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A US appeals court deals a win for weed workers

Marijuana is still federally illegal but a US appeals court says you still have to pay people for the work they're doing.

DENVER — There are some 30,000 cannabis workers in Colorado who have just received new backing from the federal government. 

Marijuana is still federally illegal, but on Friday a federal appeals court ruled Colorado marijuana companies are subject to the same federal labor laws as any other employer under the Fair Labor Standards Act (FLSA). The FLSA requires an employer to pay its employees at least federal minimum wage and overtime pay of one-and-one-half times the regular rate of pay. 

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"The idea that an industry that is illegal under federal law but legal under state law should not have to adhere to the same standards as other employers just isn’t right," said Scott Robinson, 9NEWS legal expert of more than 20 years.

A panel of judges for the 10th U.S. Circuit Court of Appeals agreed with that sentiment on Friday, ruling workers in Colorado’s marijuana industry are protected by federal labor laws even though the industry isn't federally legal. 

"It’s the highest court below the U.S. Supreme Court that has made this decision," Robinson said, "and up to this point none of the other 10 circuits have ruled otherwise."

Legwork for this victory for workers in the marijuana industry started in 2017 with Robert Kenney, a former employee of the security company Helix. The company refused to pay Kenney for overtime he worked as a security guard for Helix's marijuana industry clients. Kenney sued Helix in U.S. District Court, alleging his non-payment was a violation of the FLSA.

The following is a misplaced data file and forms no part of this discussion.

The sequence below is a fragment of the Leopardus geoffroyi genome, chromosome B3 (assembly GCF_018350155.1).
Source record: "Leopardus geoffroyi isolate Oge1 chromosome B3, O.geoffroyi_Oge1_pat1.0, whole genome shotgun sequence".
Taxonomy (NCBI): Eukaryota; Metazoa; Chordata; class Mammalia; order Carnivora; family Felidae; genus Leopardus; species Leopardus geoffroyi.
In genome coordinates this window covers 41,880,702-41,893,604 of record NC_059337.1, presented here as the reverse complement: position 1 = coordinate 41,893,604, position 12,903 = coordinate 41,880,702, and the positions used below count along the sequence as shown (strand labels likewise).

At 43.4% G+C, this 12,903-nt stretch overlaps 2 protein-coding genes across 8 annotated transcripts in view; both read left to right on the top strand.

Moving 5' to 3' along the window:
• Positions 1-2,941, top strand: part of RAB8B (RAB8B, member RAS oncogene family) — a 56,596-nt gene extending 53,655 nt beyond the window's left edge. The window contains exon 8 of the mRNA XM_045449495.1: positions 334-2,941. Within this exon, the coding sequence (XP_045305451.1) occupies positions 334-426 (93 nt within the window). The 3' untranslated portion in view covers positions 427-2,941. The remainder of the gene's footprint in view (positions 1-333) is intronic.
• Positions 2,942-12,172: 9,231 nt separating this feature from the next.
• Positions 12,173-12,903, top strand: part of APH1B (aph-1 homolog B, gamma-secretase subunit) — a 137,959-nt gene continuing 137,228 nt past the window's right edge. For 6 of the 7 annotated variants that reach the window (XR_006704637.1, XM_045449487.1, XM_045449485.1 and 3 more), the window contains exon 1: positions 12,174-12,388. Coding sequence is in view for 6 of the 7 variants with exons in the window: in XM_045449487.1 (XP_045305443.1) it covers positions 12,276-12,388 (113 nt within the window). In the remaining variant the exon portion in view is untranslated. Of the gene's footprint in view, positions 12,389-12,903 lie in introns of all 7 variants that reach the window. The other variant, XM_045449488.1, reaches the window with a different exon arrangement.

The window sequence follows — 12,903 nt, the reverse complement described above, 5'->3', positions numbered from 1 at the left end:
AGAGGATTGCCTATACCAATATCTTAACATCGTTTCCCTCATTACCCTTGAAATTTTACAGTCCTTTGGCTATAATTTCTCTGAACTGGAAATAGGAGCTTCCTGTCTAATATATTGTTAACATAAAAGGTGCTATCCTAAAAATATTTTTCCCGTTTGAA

The company's attorneys didn't think it could go anywhere, believing a federal court had no jurisdiction to even hear the case, according to the court opinion. Because Colorado's recreational marijuana industry is federally prohibited, Helix moved to have the case dismissed.

Not only did a district court side with Kenney, but the 10th U.S. Circuit Court of Appeals did, too. 

"I think there’s going to be mixed emotions about the decision," Robinson said. "The fledgling marijuana industry wants national acceptance, so to that extent, being part of the federal labor law system is not such a bad thing. It’s one more step towards legalization.

"But it's also going to mean that the profits that are currently being generated are going to have be shared a little more with the employees, which is only what is right and just," he said. 

Robinson emphasized, this is the prime precedent for this subject to date, but it is not a 'final judgment after trial.' The suit will head back to the district court.

"This is merely a decision by a circuit court of appeals that the employee may well have a claim under the Fair Labor Standards Act," Robinson said. "Nothing more, nothing less."

Still, some in the industry feel it's enough to add legitimacy to the industry as a whole.  

RELATED: How Colorado's keeping up with the hemp industry

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